As America’s funniest and most beloved TV couple, Lucy and Ricky Ricardo have been a constant presence on television around the world since the characters first appeared in the iconic sitcom “I Love Lucy,” which premiered on CBS in 1951. As the quintessential dizzy redhead and the charismatic Cuban bandleader she married, Lucille Ball and Desi Arnaz were among the brightest stars in the growing television universe, delighting their record-breaking audiences each week with Lucy’s hare-brained schemes and hilarious antics. But as America enjoyed the sitcom world of Lucy and Ricky, Ball and Arnaz were actually facing problems that could have brought an end to their new-found success and their marriage.

Like generations of Americans, Todd Black, the Oscar-nominated co-founder of production company Escape Artists, grew up loving Lucy. He dreamed of making a film about the legendary couple’s lives, but when he first approached their children, Lucie Arnaz and Desi Arnaz Jr., in 1995, they declined to sell the rights. Undaunted, he tried again nearly two decades later and found the siblings had changed their minds.

With the rights secured, the producer began searching for the perfect writer to tell the story. “The script needed to be witty and clever and original because Lucy and Desi were,” he says. “One person came to mind immediately: Aaron Sorkin. To be able to produce an Aaron Sorkin script is like winning the lottery. When we met, I told him I’m not talking to anybody else, and I’m not going to let you leave until you say yes.”

With the help of Jenna Block, then Escape Artists’ vice president of film and television, who had written her Wellesley College senior thesis on Ball and her creative partnership with Arnaz, Black doggedly pursued Sorkin for the project. During what the acclaimed writer, director and producer calls “an 18-month courtship,” he was deluged him with books, articles and video footage Block had compiled. They revealed facts about the couple he hadn’t known, including the accusation that Ball was a Communist, which in that era could have been enough to end her and her husband’s careers.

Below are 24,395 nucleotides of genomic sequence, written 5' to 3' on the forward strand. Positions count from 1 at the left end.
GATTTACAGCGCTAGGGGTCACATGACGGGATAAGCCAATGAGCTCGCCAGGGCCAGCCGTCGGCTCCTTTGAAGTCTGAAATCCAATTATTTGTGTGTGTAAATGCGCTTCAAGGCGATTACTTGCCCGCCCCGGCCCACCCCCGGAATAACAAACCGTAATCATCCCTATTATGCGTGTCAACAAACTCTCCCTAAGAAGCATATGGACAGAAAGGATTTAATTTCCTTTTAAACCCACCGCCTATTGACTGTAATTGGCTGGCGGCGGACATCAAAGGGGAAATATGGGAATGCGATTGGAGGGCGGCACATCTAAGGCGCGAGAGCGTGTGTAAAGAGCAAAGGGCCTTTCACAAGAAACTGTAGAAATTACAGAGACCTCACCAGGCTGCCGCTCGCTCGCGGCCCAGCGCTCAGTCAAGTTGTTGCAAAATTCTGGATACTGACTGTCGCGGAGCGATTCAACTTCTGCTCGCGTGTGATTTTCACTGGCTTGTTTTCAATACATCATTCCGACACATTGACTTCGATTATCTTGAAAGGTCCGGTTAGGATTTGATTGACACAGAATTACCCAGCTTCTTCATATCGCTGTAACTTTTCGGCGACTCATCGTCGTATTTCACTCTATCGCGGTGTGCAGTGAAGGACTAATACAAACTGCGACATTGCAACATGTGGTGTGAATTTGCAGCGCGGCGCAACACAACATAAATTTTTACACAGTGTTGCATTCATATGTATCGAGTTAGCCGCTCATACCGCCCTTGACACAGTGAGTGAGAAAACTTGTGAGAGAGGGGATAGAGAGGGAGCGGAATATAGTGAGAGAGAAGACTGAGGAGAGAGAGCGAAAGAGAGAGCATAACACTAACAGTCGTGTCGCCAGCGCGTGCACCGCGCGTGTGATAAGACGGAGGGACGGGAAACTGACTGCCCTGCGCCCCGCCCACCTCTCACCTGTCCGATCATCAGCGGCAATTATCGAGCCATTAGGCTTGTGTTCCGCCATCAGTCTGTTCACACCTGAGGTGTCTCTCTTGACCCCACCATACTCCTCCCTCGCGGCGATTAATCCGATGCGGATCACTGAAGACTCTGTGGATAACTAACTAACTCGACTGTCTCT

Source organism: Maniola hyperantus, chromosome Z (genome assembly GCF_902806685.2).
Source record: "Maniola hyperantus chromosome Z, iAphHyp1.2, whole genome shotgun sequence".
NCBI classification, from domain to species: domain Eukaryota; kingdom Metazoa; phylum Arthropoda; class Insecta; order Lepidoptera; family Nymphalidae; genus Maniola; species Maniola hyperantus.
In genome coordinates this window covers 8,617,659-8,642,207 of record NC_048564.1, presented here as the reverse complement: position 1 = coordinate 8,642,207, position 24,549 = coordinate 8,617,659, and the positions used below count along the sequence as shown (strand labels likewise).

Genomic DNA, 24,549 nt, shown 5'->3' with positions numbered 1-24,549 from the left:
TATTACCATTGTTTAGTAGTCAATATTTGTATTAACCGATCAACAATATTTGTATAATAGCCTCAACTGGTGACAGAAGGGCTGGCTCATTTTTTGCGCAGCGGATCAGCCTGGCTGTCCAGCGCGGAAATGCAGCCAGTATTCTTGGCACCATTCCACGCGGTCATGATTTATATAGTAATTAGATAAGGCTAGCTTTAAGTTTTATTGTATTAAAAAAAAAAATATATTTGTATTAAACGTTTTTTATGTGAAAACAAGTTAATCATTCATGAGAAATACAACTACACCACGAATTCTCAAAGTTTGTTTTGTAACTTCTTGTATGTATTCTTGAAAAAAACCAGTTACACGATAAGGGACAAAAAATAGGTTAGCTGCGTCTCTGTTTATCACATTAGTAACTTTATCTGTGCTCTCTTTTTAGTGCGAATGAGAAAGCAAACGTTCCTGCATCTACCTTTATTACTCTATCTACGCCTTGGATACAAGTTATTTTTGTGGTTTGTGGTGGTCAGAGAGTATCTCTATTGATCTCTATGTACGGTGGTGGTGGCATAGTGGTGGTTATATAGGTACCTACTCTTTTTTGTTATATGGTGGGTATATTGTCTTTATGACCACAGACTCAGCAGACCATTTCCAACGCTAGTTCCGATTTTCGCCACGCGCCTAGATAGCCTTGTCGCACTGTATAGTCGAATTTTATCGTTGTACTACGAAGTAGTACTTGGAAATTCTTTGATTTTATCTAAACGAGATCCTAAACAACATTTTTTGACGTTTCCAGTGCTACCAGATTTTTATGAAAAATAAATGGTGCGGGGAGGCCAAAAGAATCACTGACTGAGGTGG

After sifting through the historical documents, Sorkin began to visualize a unique structure for the film. He proposed going back in time some 70 years to chronicle one work week in the life of Ball and Arnaz, interspersed with flashbacks that give the audience a glimpse of the couple’s history. “I like claustrophobic spaces and short periods of time,” he explains. “So the idea of setting most of the film during a production week of ‘I Love Lucy’ appealed to me. It became a matter of gathering enough information to create an interesting story.”

Black thought the approach was brilliant. “The script is inspired by the truth, but boldly imagined,” he says. “It’s accessible, entertaining, informative, emotional and sometimes tragic. Aaron has the most vivid imagination of any writer I’ve met in my career. He created a romantic drama interspersed with comedy that shines a light on one of the most popular and pioneering television teams of all time.”

“I Love Lucy” still has an army of avid followers of all ages, from older adults who remember the original broadcast to generations of fans who laughed along to reruns when they were home sick from school. “If you grew up in a house with a television it would be hard to avoid ‘I Love Lucy,’” Sorkin observes. “But this movie isn’t about ‘I Love Lucy.’ We see shards

of the show to illustrate Lucille Ball’s comic genius. She was like a chess player when it came to comedy. She could look at a scene or a gag and see what it would look like in its final form. We’re looking into Lucy’s head.”

One of Sorkin’s key insights is his belief that Ricky Ricardo’s iconic catchphrase, “Lucy, I’m home,” was far more significant for Ball than a throwaway line of sitcom dialogue. The actress’ own nomadic childhood was marred by a series of personal tragedies and financial setbacks. At 14, she moved to New York City by herself. But while she craves domesticity, Arnaz has other interests. “He loves her but that life doesn’t suit him,” says Sorkin. “He likes to drink, he likes to go out and he needs time away from his wife who is a bigger star than he is.”

That conflict serves as one of the cornerstones of the movie, notes Black. “She wanted to have a home like the Ricardos’, but that proved elusive. The more successful the show got, the less it became true in her personal life. Aaron had the brilliance to let that be the shining beacon of Lucy’s heartbreak.”

Through flashbacks the audience witnesses the couple’s whirlwind courtship and their marriage less than a year after they met. Ball’s film and radio work kept her in Los Angeles while Desi was frequently on the road with his orchestra. When she is offered the opportunity to adapt her hit radio comedy, “My Favorite Husband,” for television, she has one condition: Desi has to play the husband. The opportunity to work side-by-side on “I Love Lucy” finally provided Lucille with the hope of a normal family life.

Black says he was surprised and moved by every page of Sorkin’s screenplay. “It is very emotional, sometimes like a knife in your heart. I also think this is the first time since The American President that romance has risen to the top in Aaron’s writing and it is beautiful, sexy and fun. Some of the scenes make me laugh out loud. And it’s hard to make me laugh out loud after all these years!”

Being The Ricardos is available on Amazon Prime starting December 21st, 2021.